News Release

Political Islamophobia may look differently online than in person

Peer-Reviewed Publication

Penn State

UNIVERSITY PARK, Pa. -- Islamophobia was rampant on social media during the midterm elections, but researchers say future Muslim candidates running for office should know that the hatred they see online may be different than what they experience on the campaign trail.

In a study, the researchers found that the majority of anti-Muslim tweets related to the 2018 midterm elections were sent by either a select few thought leaders with large followings on social media, or by bots -- software that autonomously tweets or retweets content. Additionally, Muslim candidates' face-to-face experiences with constituents were generally more positive than what they experienced online.

Shaheen Pasha, an assistant teaching professor at Penn State, said the findings help dispel the myth that the vast majority of people in the U.S. are anti-Muslim.

"People retweet these messages of hate because they feel like they're jumping on a bandwagon where they think everyone feels that way," Pasha said. "But in reality, it's just a handful of people and a lot of bots who are creating this content. These hateful messages are snowballing even though the majority of people may not agree or actually feel that way."

According to the researchers, Islamophobia ramped up on social media as Muslim candidates ran for seats in the U.S. Senate and House of Representatives in the 2018 midterm elections. Ilhan Omar and Rashida Tlaib, who campaigned during the election and ended up being the first two Muslim women elected to Congress, were two of the primary targets.

Pasha said that as more Muslims run for political office, she and the other researchers wanted to do a deep dive into where Islamophobia on social media was coming from, to learn more about what future Muslim candidates can expect.

"We're going to continue seeing these messages in the next election, especially with candidates who are more vocal or more visibly identifiable as Muslims," Pasha said. "We wanted to put together a roadmap for future candidates that let them know what they can expect to see online, what to expect on the ground as they speak with the public, and what this means for them as they go out in the public eye."

For the study, the researchers surveyed 40 Muslim Americans who ran for office in the 2018 midterm election about their experiences during their campaigns. The researchers also collected data about the candidates' social media activity and tweets about the candidates between Sept. 30 and Nov. 4, 2018. Tweets were coded for hate speech and Islamophobic or xenophobic language.

The researchers found that while the Muslim candidates reported little Islamophobia while meeting with constituents face to face, there was a narrative surrounding the candidates on social media that was "disproportionately Islamophobic, xenophobic, racist, and misogynistic," according to the report, recently published by the Social Science Research Council.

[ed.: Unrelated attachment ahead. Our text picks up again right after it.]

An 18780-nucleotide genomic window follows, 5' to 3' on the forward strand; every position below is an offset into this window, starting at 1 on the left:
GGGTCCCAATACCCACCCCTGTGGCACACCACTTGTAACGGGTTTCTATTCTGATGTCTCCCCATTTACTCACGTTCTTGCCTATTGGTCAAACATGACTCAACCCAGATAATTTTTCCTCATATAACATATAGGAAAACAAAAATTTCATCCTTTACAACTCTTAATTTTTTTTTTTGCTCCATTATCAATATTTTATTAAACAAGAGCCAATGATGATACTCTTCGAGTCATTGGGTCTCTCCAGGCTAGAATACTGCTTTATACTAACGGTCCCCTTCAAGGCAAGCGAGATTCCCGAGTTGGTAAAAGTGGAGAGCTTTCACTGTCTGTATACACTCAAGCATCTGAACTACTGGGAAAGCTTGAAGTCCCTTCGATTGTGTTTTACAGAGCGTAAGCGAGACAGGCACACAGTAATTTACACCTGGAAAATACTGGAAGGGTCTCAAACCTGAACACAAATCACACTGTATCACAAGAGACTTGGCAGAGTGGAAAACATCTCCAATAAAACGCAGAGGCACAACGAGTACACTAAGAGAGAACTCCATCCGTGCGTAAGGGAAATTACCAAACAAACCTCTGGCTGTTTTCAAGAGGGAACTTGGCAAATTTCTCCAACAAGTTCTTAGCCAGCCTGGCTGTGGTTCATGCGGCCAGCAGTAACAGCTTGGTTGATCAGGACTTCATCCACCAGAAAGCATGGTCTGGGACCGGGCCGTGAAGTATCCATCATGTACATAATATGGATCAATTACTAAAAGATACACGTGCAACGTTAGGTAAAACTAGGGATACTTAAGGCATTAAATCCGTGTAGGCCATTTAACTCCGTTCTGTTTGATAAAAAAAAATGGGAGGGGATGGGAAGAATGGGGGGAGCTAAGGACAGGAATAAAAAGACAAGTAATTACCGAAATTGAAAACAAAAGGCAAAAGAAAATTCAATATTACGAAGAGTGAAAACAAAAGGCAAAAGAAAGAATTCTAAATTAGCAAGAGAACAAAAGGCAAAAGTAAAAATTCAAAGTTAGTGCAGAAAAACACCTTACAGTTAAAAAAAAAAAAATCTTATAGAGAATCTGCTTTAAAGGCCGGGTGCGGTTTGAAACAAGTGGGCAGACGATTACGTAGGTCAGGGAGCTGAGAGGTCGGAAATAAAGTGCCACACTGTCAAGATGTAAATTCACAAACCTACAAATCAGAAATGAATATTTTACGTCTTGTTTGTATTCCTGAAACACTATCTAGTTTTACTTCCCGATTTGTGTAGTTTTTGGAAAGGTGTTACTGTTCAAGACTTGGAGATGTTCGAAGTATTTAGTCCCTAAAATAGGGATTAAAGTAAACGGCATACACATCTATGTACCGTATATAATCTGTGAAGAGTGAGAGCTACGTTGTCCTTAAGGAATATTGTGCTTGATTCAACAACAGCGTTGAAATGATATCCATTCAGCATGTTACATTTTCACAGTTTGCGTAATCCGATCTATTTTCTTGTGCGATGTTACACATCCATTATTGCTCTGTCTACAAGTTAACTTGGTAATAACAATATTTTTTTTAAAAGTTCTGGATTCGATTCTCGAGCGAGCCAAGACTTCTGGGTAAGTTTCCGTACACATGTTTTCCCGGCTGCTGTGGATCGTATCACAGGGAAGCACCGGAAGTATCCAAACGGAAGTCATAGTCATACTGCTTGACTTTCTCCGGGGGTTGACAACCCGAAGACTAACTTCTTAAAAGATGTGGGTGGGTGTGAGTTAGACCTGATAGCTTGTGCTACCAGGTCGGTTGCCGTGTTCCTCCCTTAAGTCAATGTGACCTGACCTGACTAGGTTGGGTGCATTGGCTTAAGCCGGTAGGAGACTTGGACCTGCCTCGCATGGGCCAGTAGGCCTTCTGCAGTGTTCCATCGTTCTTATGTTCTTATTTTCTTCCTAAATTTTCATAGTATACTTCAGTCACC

For example, 40% of the 90,193 tweets referencing Omar within the study window contained Islamophobic or anti-immigrant language. Another 10% contained Israel-related hate speech. Out of the 12,492 tweets tagging Tlaib, 28% were Islamophobic or anti-immigrant and 22% attacked her sympathy for Palestine.

In contrast, while one-third of survey respondents reported "high" or "very high" levels of Islamophobia during their campaigns, almost 40% said they experienced "little" or "no" Islamophobia. Additionally, 74% said they rarely or never encountered people who believe Islam is evil or a religion of hate, and 67% said they rarely or never encountered people who think Islam supports terrorism.

"When the candidates met people on the ground, there was some skepticism, but it wasn't coming from a place of hatred and vitriol like we saw online," Pasha said. "Face to face, people still had questions, but they were more about the issues and about whether they were electable. It was less to do with their religion."

Pasha said she hopes the research can help prepare and encourage other Muslim candidates to run for office.

"Omar and Tlaib have started a movement where we're seeing more Muslim representative in elections, and I think we're going to see more of that moving forward," Pasha said. "It's important for these candidates to know what to expect when they hit the campaign trail, and to know that the majority of people aren't spreading this hatred and vitriol, may help them believe they can do it."


Lawrence Pintak, Washington State University; Jonathan Albright, Columbia University; Brian J. Bowe, Western Washington University; Heena Khan, Washington State University; and Anastasia Vishnevskaya, Washington State University, also participated in this work.

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